How do coastal states assert sovereignty over disputed maritime areas? In the Asia Pacific, as in many other parts of the world, the answer to this question until recently has been to send the navy. Navies offer a strong signal of state power and control, aimed at alerting rival claimants that the territory under dispute is a matter of national security and a matter that states are willing to go to war over.

My research, published recently in Naval War College Review, suggests that coast guards, not navies, are the new asset of choice for many states in East and Southeast Asia to assert sovereignty over disputed waters. This shift is driven in part by a perception among regional policymakers that coast guards offer a less militaristic face of state power in disputed maritime areas, as well as by a presumption that coast guards demonstrate that the dispute in question is under domestic civilian jurisdiction, subject to domestic laws and regulations.

On its face, having coast guards patrol large bodies of disputed territory, like in the South China Sea, might be cause for optimism, as coast guards can be viewed as less escalatory and possess limited war-fighting capabilities. They have the capacity to serve as a source for intrastate cooperation by conducting, for example, joint search-and-rescue operations. But the way coast guards are employed in the South China Sea as blunt instruments to assert state power gives more cause for concern than optimism. Aggressive tactics and increasingly formidable armaments on many newer coast guard cutters have blurred the lines between platforms and missions traditionally associated with “law enforcement” and those of “national defense” during peacetime.

At the center of regional coast guard growth is China, which in 2013 consolidated four of its five maritime law enforcement agencies under the State Oceanic Administration, further unifying the forces and doctrine of a new China Coast Guard (CCG). The reform represents the bureaucratic manifestation of a larger commitment by China to build the largest and most formidable coast guard force in the world in terms of total overall tonnage, which I calculate at around 190,000 tons.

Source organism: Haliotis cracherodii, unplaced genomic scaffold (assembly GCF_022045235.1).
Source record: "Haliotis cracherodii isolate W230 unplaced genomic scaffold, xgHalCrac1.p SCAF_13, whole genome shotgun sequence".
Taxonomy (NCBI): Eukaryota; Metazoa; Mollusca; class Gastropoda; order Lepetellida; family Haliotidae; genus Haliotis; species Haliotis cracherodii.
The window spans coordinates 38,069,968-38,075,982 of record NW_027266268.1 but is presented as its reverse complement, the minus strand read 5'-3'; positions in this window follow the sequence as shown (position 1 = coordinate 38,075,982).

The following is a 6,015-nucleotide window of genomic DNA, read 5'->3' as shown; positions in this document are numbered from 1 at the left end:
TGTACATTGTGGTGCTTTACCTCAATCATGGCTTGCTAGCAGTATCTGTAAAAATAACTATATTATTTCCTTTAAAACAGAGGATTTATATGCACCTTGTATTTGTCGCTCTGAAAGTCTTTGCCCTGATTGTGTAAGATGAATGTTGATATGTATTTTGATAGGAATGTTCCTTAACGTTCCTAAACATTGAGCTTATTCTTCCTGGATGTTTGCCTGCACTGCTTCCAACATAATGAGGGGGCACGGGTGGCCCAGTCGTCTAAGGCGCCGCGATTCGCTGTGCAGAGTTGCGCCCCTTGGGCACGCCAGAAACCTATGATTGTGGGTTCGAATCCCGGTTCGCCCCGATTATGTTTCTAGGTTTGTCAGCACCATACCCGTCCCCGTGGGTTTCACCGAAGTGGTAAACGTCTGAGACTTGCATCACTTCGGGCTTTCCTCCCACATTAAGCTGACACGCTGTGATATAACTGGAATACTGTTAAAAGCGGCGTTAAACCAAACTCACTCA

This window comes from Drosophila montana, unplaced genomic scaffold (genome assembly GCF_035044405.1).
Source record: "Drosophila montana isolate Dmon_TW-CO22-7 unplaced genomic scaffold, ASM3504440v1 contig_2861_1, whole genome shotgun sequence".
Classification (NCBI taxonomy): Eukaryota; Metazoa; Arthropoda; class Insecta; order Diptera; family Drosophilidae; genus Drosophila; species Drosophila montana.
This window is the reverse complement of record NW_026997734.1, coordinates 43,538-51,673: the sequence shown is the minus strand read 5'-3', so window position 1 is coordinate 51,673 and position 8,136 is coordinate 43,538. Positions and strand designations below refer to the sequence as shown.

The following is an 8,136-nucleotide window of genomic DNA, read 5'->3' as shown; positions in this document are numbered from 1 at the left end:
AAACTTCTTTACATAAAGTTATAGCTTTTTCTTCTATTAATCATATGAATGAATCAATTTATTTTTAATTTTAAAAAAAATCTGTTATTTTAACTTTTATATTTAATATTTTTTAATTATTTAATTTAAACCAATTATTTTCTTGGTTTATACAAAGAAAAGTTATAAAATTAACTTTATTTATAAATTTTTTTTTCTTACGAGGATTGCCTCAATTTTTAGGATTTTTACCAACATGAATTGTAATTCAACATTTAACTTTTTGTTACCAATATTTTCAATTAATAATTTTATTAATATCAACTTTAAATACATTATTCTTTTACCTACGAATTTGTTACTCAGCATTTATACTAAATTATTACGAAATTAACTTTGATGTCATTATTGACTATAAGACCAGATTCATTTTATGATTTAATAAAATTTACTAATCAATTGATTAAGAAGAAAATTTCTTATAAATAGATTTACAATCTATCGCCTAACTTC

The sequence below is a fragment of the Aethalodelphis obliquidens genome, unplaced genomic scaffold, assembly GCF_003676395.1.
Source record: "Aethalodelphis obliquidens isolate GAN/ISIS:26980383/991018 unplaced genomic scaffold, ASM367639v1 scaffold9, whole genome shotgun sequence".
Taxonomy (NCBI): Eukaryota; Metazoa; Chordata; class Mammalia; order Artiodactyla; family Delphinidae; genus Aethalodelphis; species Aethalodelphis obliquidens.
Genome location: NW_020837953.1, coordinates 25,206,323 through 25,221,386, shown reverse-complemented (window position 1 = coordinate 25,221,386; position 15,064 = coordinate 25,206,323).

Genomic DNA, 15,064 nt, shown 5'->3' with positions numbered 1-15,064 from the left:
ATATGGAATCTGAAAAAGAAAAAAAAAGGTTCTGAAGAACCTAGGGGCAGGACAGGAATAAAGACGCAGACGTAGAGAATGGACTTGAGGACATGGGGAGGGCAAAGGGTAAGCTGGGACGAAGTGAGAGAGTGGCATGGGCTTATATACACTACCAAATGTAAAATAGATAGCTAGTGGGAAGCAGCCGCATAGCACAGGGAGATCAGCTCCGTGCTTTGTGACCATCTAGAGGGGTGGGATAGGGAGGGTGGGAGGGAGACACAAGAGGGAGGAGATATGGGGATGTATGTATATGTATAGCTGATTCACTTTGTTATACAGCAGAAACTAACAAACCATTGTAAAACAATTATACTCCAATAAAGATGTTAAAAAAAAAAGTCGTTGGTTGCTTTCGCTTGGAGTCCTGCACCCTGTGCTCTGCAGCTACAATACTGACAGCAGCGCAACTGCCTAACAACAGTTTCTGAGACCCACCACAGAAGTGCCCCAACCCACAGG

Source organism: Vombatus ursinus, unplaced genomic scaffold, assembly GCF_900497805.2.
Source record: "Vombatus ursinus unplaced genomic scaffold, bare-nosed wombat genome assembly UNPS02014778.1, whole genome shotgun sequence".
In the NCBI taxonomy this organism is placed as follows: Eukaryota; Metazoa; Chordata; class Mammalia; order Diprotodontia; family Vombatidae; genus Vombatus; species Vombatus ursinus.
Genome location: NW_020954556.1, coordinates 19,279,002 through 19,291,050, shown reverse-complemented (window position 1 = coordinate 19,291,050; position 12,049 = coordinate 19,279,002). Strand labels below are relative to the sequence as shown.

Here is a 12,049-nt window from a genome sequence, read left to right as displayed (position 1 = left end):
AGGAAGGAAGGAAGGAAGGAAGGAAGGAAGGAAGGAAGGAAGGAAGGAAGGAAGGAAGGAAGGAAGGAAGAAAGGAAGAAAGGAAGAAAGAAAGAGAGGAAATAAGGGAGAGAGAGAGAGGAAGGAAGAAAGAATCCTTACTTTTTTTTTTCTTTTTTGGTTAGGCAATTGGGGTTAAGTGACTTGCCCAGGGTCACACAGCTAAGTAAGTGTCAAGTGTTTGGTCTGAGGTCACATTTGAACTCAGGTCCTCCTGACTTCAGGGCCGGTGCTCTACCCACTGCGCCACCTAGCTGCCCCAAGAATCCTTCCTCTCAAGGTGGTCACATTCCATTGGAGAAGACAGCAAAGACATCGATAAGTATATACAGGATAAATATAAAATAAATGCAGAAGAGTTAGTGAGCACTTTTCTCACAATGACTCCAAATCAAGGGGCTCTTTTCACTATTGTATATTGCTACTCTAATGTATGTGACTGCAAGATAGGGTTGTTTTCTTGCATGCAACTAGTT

China’s aggressive tactics and rapid enlargement of forces have fundamentally reshaped outlooks of regional states. By employing what China regards as non-military assets to demonstrate administrative control over disputed territory, China has attempted to “civilianize” its expansion of sovereignty protection to strengthen its legal claims over other claimants. As a result, other countries in the region have sought to bolster their own coast guard fleets and increasingly feel compelled to turn to coast guards to counterbalance China and assert administrative control in disputed waters.

Many states in the region, particularly Vietnam, the Philippines, and Indonesia, however, lack the funds to match China’s coast guard fleet. Many still rely on navies to patrol and police their exclusive economic zones, or fall back on navies during times of heightened disputes with China. Whether it is appropriate for states to respond to China’s coast guard expansion by bolstering their own coast guard fleets is a matter of ongoing debate among policymakers in the region.

China is not the only country expanding its coast guard. All the other coast guards in the study – Japan, Vietnam and the Philippines – are in the process of multi-year fleet expansion initiatives and have added roughly 35,000, 15,000, and 10,000 tons, respectively, to their fleets over the last five years. Japan, for example, is in the process of procuring an additional 25 vessels, in large part to address increasing concern over Chinese actions near the Senkaku Islands. Of these 25 vessels, 10 medium-endurance cutters (1,000–3,000 tons) are to be deployed to Ishigaki Island, the closest outpost with vessels responsible for patrolling the Senkakus. The accretion of ships near the Senkakus is part of a broader campaign by Japan to strengthen its presence in the disputed area, to include the permanent stationing of a 600-member coast guard unit.